UNDATED (KTHV) -- A young man in southwest Arkansas receives a diagnosis that would change his life, and undergoes a procedure his doctors had only performed once before.
Dr. T. Glenn Pait has his story in Today's Health.
"I started having really bad back pains after I started school in the Fall, and it went to the point that I started to get a fever," says Colton Waters.
On October 20, Waters went to the emergency room with a rising fever. After hours of testing - his doctors in Texarkana had bad news - testicular cancer. They referred him to specialists at UAMS.
"And then after I finished chemo, I came back to Dr. Campbell and he discussed the surgery options and everything."
Doctors advised him he might want to try a fairly new robotic surgery to remove the tumor - robotic retro-penile disection.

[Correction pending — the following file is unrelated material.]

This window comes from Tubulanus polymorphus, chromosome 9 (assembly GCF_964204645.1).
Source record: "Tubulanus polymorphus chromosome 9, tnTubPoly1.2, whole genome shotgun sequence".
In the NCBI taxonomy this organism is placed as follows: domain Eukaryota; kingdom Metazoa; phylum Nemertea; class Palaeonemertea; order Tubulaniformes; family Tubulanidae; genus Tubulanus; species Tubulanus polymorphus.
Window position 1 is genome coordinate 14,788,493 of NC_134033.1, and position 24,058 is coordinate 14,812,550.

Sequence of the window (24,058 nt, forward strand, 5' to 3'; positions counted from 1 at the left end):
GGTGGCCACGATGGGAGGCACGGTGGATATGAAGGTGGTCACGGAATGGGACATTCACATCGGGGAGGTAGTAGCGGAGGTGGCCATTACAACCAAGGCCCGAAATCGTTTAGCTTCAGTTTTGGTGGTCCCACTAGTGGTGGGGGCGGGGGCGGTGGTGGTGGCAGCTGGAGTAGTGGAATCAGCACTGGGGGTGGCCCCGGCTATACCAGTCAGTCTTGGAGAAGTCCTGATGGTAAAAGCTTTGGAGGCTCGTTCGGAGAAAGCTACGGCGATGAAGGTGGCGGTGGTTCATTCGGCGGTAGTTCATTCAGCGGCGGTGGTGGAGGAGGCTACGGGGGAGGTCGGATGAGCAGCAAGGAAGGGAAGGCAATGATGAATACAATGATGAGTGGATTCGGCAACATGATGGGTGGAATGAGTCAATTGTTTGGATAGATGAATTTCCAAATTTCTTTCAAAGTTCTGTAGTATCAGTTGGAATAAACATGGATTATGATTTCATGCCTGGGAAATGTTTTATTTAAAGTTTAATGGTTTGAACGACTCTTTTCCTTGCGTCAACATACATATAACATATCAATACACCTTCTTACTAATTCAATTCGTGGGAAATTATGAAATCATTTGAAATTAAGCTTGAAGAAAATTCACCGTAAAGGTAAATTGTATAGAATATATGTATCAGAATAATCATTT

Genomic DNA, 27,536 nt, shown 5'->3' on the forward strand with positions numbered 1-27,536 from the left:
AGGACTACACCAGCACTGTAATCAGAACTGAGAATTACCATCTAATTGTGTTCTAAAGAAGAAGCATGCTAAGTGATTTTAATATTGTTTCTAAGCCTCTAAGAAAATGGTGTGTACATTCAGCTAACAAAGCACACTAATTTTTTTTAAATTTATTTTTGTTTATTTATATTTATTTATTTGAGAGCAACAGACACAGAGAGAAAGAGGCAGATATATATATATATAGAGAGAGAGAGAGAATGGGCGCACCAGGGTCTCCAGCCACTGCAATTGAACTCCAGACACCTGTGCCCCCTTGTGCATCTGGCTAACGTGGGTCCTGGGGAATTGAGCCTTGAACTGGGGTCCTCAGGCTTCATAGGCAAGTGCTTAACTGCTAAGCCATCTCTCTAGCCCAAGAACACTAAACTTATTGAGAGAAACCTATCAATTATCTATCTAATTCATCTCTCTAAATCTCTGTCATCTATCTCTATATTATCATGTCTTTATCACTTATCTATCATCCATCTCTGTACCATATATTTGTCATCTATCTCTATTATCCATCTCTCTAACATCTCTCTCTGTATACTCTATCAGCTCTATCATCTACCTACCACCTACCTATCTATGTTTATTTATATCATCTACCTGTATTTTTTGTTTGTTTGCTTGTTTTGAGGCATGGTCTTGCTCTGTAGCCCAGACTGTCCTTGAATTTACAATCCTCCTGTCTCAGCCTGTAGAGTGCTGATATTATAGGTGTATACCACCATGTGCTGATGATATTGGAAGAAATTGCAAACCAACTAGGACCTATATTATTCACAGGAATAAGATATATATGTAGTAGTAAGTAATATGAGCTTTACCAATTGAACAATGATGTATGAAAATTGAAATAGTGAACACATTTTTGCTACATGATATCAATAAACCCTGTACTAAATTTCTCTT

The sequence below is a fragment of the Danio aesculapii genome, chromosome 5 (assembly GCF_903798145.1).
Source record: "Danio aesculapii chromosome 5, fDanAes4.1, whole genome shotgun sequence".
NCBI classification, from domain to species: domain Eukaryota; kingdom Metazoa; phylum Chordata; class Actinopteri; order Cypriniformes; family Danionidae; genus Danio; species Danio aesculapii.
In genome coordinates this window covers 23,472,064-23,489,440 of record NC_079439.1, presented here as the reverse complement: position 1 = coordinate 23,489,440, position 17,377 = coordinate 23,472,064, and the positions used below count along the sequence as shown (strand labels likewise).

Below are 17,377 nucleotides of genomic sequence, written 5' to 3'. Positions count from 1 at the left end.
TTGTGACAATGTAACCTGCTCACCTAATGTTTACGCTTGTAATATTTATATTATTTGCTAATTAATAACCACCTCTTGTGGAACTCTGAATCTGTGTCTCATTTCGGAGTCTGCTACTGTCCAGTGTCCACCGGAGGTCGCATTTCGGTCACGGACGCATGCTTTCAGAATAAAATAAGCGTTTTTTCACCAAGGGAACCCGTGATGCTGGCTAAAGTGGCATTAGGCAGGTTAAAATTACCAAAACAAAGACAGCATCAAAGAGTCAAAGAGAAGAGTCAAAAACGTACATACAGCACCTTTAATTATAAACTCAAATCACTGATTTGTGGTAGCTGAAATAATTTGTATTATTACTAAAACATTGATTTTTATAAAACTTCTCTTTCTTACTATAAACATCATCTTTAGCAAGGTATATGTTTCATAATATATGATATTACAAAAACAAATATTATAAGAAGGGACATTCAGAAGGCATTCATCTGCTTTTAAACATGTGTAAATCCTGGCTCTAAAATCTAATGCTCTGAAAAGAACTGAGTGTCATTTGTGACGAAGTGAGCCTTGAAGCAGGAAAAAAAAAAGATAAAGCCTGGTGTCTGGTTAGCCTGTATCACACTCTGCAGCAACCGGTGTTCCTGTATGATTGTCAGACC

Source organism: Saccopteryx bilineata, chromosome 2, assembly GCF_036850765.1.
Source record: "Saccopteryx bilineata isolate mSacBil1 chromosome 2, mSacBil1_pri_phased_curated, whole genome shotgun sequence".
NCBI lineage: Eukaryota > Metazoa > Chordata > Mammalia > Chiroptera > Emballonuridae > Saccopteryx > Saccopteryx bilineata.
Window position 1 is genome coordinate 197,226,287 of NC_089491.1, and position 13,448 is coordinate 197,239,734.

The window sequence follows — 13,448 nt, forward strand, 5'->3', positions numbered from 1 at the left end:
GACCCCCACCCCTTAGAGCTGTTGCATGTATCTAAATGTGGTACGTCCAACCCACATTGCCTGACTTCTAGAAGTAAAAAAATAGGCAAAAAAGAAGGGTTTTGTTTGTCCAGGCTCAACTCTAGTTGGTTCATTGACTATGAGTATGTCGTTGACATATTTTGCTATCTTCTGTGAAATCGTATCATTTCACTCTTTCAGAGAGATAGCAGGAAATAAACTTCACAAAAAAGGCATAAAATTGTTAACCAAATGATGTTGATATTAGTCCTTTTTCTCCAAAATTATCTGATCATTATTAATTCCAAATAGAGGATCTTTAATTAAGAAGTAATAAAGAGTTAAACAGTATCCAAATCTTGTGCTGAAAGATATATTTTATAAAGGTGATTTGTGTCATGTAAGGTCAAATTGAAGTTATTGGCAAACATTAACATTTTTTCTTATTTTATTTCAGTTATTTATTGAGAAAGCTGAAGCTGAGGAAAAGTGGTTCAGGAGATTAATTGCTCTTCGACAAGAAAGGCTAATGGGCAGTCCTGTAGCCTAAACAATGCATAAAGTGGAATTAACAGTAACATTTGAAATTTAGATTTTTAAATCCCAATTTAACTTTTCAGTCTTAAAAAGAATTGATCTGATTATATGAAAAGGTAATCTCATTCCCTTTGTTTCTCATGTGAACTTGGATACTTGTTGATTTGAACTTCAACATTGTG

It's less invasive, with a shorter recovery.
But it's new. Doctor Mohamed Kamel would be the surgeon - Waters - his second patient to undergo the procedure.
"We are able to achieve the same outcome of open surgery but without the mobility of the surgery. I mean the long incision and the 10 to 15 days hospital stay," says Kamel.
On May 12, Waters was in the OR. The recovery process - he says, was surprisingly quick.
"I spent about four days in the hospital, and then I went home. I felt like if I was gonna have to be bed-ridden for a while, but I was back on my feet in a couple of weeks."
Just about two months later, "We classify him now as cancer free."
And now, waters is looking toward the future.
Many years ago, if you were diagnosed with testicular cancer, you had only a 50 or 60 percent chance of surviving.
But Kamel says -- thanks to advancements in chemotherapy -- radiation-- and surgical procedures like the one waters had -- the survival rate is now around 95 percent.